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written by Ray Hunkins, August 30, 2011
A valuable tutorial Proffesor Arkes. Thank you. And,I might add that prosperity presently seems most evident and most assured in "Right to Work" states.
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written by jsmitty, August 30, 2011
Dr. Arkes,

You are correct that labor unions sometimes interfere with the right to work as a means of keeping wages artificially high. And you are correct in your insinuation that sometimes labor unions have excluded blacks in the past. But let's be consistent here. This problem you point to is hardly limited to labor unions.

If a group of dentists get together to form a group, we call this group a "professional association" rather than a labor union. But if this group then goes to lobby the state government to prevent dental hygienists from cleaning teeth independently of dentists--with the result that dentists block cheaper competition from hygienists for the teeth cleaning market, this has exactly the same effect on the welfare of consumers and hygienists as labor unions do...but critics of unions utter not a peep of protest. (pssst....don't tell anyone but usually dentists are good Republicans!!!)

When people are prevented from becoming massage therapists, manicurists, barbers, school teachers, appraisers etc. etc. not because they can't do the basic job functions but because they lack the heavy state mandated occupational requirements--which are designed solely to keep upstart competitors out of the field--this has the same effect as closed shops at unionized plants do...but critics of unions never come around to criticizing the fact that all these professions have obtained these privileges and barriers to entry through the same rent seeking that unions use. Conservatives want to convince themselves that these groups are the "entrepeneurial class." But they play the same game that unions do!!!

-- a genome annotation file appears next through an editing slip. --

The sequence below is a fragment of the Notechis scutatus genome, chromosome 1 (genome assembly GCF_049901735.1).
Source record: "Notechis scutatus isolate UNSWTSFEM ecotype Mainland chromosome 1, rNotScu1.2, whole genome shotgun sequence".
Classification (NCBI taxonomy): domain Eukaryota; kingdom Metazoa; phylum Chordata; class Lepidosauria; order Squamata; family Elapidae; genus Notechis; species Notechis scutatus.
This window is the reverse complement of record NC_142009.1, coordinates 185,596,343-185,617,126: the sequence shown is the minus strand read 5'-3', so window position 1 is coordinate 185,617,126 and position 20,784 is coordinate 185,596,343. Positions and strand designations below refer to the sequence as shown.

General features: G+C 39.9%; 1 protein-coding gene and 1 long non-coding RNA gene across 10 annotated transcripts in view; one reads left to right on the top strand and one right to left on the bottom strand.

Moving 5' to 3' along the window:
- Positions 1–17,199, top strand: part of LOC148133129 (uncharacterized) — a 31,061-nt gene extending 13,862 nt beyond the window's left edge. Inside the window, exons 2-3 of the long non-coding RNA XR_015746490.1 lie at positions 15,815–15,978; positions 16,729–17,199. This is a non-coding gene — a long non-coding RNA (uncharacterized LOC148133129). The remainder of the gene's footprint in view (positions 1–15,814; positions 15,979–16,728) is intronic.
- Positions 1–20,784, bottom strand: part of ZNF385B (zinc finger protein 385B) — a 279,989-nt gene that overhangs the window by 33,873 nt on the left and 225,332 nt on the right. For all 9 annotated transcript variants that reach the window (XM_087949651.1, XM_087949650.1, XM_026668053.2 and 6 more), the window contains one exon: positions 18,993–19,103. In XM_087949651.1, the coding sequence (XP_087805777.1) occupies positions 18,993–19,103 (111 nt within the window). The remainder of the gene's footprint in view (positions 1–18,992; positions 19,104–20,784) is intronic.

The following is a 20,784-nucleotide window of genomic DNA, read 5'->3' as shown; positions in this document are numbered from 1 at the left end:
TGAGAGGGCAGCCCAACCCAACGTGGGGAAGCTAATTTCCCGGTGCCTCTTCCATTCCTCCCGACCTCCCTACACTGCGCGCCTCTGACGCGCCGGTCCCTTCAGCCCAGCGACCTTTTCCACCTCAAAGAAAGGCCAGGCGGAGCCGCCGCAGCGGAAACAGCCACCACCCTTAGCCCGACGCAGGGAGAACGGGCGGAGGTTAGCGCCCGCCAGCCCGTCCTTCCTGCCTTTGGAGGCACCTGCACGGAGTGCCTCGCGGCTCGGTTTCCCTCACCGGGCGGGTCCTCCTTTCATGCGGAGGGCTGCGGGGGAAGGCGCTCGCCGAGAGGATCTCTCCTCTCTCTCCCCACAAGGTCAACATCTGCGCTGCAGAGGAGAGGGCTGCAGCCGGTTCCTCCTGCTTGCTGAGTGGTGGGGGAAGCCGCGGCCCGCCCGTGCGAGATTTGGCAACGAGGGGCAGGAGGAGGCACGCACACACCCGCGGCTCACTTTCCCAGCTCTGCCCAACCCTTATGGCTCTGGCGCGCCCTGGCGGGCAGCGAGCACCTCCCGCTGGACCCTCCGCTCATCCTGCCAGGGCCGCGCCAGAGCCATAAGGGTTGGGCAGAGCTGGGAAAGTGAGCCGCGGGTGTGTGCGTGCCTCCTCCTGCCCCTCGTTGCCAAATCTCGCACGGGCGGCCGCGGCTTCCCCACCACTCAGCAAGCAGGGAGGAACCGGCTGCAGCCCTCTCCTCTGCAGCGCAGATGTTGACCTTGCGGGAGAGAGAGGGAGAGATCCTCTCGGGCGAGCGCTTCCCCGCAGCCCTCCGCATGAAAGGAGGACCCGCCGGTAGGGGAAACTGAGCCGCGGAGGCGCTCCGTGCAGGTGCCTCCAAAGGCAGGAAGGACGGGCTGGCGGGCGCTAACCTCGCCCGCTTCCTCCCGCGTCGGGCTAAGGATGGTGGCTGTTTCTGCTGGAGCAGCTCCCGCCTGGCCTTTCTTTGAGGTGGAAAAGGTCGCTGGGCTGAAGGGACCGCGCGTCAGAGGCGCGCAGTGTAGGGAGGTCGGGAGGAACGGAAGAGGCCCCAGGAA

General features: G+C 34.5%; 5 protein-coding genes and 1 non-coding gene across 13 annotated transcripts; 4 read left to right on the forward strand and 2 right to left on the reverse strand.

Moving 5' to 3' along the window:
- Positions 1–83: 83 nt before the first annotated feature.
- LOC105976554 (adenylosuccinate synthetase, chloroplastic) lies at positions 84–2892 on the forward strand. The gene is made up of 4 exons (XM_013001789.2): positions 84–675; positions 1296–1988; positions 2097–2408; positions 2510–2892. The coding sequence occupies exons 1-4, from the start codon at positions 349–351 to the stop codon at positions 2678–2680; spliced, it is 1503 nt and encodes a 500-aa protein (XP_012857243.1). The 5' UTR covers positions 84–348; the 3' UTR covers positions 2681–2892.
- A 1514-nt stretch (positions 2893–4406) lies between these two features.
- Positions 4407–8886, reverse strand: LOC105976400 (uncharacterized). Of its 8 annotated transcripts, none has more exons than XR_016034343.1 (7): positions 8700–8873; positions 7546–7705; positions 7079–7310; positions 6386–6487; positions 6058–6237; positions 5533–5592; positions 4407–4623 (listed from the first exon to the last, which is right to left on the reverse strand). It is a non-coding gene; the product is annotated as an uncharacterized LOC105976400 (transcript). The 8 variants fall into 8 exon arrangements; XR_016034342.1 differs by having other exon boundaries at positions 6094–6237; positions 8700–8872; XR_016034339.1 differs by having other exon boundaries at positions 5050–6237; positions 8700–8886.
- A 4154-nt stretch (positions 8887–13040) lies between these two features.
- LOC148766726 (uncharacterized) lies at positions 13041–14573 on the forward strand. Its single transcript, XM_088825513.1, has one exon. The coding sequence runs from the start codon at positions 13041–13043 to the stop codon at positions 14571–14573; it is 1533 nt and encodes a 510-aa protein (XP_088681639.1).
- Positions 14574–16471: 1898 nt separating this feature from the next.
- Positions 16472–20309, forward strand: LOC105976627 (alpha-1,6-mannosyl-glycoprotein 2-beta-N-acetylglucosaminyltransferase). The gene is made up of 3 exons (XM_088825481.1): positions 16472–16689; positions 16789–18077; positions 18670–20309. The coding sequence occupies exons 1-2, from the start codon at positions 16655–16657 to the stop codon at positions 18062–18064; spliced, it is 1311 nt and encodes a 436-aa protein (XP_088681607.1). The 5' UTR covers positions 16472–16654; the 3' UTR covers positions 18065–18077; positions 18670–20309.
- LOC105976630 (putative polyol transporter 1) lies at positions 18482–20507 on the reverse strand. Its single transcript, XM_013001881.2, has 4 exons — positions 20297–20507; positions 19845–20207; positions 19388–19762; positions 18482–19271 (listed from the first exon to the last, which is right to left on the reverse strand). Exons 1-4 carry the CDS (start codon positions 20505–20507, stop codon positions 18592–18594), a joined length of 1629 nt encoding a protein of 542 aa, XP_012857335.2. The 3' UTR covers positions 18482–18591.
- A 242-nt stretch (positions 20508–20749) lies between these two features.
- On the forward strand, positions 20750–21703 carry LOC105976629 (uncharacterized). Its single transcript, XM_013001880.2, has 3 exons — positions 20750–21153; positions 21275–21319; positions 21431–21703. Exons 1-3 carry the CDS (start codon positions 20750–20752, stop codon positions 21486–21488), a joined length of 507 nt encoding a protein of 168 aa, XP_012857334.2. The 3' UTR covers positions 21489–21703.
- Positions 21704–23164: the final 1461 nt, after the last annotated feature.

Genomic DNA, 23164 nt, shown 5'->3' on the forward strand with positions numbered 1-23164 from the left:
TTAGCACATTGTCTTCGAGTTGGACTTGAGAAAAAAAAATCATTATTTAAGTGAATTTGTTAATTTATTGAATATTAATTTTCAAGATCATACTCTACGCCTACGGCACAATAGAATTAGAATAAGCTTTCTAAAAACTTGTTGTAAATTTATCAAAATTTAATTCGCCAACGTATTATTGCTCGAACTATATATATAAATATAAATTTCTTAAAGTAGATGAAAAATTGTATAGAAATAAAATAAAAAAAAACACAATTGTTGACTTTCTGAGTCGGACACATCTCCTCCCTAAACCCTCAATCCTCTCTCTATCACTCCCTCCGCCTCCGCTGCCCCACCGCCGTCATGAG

And College Professors---how many of them through the state run accreditation cartels have protected their tenure and bloated salaries from cheaper grad students who all could perform the basic teaching functions they do at a fraction of the cost to students??? Sorry, but in no open market would it take seven to ten years to train a graduate student to teach liberal arts courses to sophomores. We don't call the academic cartel of the tenured professoriate a "labor union" but it functions exactly the same way as the New York city transit workers or what have you. Low cost workers are kept out the field or made to toil for years at subsistence wages until they get their union card or get the brass ring of tenure.

So I don't begrudge you your opinion of labor unions, Dr. Arkes. And I don't even disagree. But let's please be consistent here!!! Our economy is rife with the kind of injustices you pin on unions.
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written by Hadley Arkes, August 30, 2011
I thank Mr. Smitty for writing, for he was elaborating the point I was alluding to when I mentioned schemes of "licensing" and the action of "guilds." It may be one thing to establish tests of competence. But we find tests for admission to different professions and vocations, with the tests made harder for the sake of limiting the supply of practitioners and keeping up the incomes of those already in the field. And of course we don't know what moral principles can establish for us the right price for a pair of pants--or the right income for beauticians, accountants, optometrists,lawyers. Mr. Smitty was quite right but he was filling the point I didn't have the space to fill out.
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written by Duke, August 31, 2011
To elaborate on Smitty's comment, Milton Friedman many years ago distinguished between state licensure and private certification. While licensure uses the power of the state to restrict supply and raise prices, certification by private groups provides information to consumers while allowing the excluded to provide the service. The right to judge qualifications is left in the hands of consumers. The situation at all levels of education is best solved by either a voucher system or simply abolishing any govt role in education. It is the power of the state that is the problem in both cases - given human nature, it is inevitable that people will exploit govt power in their own interests.
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written by Deacon Jim Stagg, August 31, 2011
Would someone please send a copy of this excellent article to the NLRB?
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written by Arnaud, September 01, 2011
I read this article with great interest - but I have a linguistic comments to offer.
Where Louis XVI's minister Turgot, is described as "prime defender of a liberal order", an English reader may get the wrong impression. The author most certainly meant to say prime defender of a “liberal order (liberal in the classical sense) etc…
That description comes probably from a French source, and if so, but it begs for clarification. In French, the term liberal is always used in the sense suggesting liberty (as in freedom of enterprise), without any leftist connotation. Given the general sense of the text, it's fair to assume that Turgot was on such character, fighting statist dictate (that sounds familiar). Because “Liberals” tend to embrace bureaucratic / legal solutions, statism, I think that Turgot is a classical liberal, not a liberal.